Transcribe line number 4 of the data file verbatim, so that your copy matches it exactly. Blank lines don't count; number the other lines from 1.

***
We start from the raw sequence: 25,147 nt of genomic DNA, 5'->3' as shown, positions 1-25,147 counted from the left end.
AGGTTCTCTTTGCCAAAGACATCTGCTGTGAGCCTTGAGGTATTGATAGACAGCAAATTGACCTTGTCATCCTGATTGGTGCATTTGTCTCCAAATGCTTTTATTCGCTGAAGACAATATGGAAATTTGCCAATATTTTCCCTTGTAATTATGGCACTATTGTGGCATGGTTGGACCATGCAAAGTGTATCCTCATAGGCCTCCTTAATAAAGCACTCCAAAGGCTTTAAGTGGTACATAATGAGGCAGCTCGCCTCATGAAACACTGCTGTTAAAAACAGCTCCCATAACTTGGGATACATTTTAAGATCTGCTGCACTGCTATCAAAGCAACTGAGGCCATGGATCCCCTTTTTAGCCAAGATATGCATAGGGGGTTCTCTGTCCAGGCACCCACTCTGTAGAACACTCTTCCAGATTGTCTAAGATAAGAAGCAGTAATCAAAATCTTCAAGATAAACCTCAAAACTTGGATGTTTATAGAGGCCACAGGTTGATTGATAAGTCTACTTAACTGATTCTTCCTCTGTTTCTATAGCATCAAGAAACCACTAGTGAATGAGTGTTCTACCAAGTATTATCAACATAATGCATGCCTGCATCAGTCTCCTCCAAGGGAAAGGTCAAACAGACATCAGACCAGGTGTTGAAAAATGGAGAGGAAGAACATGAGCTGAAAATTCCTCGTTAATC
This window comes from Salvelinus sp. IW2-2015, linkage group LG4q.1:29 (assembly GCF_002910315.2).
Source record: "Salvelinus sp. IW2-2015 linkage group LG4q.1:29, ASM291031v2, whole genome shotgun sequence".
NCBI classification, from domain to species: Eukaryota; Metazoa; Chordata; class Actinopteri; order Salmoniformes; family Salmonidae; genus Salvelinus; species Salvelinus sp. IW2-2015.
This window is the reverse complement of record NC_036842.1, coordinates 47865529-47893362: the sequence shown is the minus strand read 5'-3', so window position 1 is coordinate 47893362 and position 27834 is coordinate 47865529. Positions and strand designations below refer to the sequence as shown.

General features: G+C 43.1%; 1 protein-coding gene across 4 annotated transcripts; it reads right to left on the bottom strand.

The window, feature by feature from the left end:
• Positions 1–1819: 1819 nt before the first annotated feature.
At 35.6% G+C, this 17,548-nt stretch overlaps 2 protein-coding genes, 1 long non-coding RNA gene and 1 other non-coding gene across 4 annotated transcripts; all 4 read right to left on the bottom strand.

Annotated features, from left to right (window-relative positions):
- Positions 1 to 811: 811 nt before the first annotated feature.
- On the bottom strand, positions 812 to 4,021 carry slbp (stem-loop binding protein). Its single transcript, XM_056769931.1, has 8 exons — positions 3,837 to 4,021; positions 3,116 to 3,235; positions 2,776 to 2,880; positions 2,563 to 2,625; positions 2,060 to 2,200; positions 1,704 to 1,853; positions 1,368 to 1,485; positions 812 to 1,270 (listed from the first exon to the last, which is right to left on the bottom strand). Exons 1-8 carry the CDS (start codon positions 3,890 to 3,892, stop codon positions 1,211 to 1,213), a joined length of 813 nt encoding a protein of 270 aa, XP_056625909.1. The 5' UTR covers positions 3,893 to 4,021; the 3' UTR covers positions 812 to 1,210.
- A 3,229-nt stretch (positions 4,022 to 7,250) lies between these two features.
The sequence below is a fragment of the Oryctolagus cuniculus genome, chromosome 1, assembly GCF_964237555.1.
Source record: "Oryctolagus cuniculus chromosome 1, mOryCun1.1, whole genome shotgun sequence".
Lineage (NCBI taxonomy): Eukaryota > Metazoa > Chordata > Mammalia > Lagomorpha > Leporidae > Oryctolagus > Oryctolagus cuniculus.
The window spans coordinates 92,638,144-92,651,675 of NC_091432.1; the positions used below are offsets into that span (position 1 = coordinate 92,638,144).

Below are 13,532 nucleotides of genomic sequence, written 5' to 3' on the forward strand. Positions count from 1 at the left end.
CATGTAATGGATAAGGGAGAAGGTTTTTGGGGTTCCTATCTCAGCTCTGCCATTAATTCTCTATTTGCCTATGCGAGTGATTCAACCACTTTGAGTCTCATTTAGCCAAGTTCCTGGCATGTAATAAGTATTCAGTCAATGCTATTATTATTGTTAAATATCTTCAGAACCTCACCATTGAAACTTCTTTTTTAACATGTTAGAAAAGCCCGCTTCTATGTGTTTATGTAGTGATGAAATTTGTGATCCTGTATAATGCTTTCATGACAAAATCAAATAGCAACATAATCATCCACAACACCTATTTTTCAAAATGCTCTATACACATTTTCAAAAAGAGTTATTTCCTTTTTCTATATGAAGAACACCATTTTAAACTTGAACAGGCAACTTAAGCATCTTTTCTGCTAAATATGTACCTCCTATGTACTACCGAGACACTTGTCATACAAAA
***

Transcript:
Source record: "Salvelinus sp. IW2-2015 linkage group LG4q.1:29, ASM291031v2, whole genome shotgun sequence".